Benxihu (Honkeiko) Colliery (simplified Chinese: 本溪湖煤矿; traditional Chinese: 本溪湖煤礦), located in Benxi, Liaoning, China, was first mined in 1905. It started as an iron and coal mining project under joint Japanese and Chinese control. As time passed, the project came more and more under Japanese control. In the early 1930s, Japan invaded the north east of China and Liaoning province became part of the Japanese controlled puppet state of Manchukuo. During the Second Sino-Japanese War, the Japanese forced the Chinese—some of whom had been captured from local military organizations—to work the colliery under very poor conditions. Food was scarce and workers did not have sufficient clothing. Working conditions were harsh and diseases such as typhoid and cholera flourished. Typically miners worked 12-hour shifts or longer. The Japanese controllers were known to beat workers with pick handles and the perimeter of the mine was fenced and guarded. Many describe the work as slave labour.
Coal dust explosion
On April 26, 1942, a gas and coal-dust explosion in the mine sent flames bursting out of the mine shaft entrance. Miners' relatives rushed to the site but were denied entry by a cordon of Japanese guards who erected electric fences to keep them out. In an attempt to curtail the fire underground, the Japanese shut off the ventilation and sealed the pit head. Witnesses say that the Japanese did not evacuate the pit fully before sealing it, trapping many Chinese workers underground to suffocate in the smoke. Actions of the Japanese were later blamed by the Soviet Union for needlessly increasing the death toll.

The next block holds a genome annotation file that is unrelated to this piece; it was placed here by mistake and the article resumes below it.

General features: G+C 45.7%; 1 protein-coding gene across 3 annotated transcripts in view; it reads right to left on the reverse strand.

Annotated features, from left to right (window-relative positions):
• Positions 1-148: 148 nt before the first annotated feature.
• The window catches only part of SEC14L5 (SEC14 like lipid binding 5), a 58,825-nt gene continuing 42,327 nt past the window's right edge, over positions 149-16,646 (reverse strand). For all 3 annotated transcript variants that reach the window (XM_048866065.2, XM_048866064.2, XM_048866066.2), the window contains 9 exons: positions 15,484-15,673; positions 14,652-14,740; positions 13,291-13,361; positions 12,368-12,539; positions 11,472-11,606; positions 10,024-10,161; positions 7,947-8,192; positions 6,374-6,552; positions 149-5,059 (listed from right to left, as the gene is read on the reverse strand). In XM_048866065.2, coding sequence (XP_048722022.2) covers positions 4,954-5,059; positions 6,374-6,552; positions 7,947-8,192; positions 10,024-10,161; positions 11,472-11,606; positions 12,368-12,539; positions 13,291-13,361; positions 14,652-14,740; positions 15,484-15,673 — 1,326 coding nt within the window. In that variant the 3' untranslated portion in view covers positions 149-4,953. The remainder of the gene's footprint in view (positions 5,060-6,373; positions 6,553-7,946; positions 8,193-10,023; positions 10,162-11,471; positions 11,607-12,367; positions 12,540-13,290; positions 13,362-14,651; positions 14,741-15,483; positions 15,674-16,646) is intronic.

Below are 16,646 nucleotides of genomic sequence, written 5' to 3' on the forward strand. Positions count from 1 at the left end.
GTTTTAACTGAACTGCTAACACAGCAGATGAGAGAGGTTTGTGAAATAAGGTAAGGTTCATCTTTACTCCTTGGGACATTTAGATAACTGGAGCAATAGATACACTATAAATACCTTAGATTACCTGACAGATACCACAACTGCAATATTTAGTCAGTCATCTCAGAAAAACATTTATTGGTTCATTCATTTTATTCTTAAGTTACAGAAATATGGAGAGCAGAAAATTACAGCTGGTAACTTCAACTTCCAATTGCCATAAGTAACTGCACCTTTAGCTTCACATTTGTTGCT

It took workers ten days to remove all the corpses and rubble from the shaft. The dead were buried in a mass grave nearby. Many victims could not be properly identified due to the extent of the burns. The Japanese at first reported the death toll to be just 34. Initial newspaper reports were short, as little as 40 words, and downplayed the size of the disaster as a minor event. Later the Japanese erected a monument to the dead. This stone gave the number of dead to be 1,327. The true number is believed to be 1,549, 34% of the miners working that day, making it the worst disaster in the history of coal mining and the second worst recorded industrial accident. Of this number, 31 were Japanese, the rest Chinese.
The mine continued to be operated by the Japanese until the end of World War II in 1945. Following the Japanese withdrawal, the workers took control of the site. With the liberation after the war, the Soviet Union investigated the accident. They found that only some of the workers died from the gas and coal-dust explosion. The Soviet report states that most deaths were of carbon monoxide poisoning due to the closing of ventilation and sealing of the pit head after the initial explosion.
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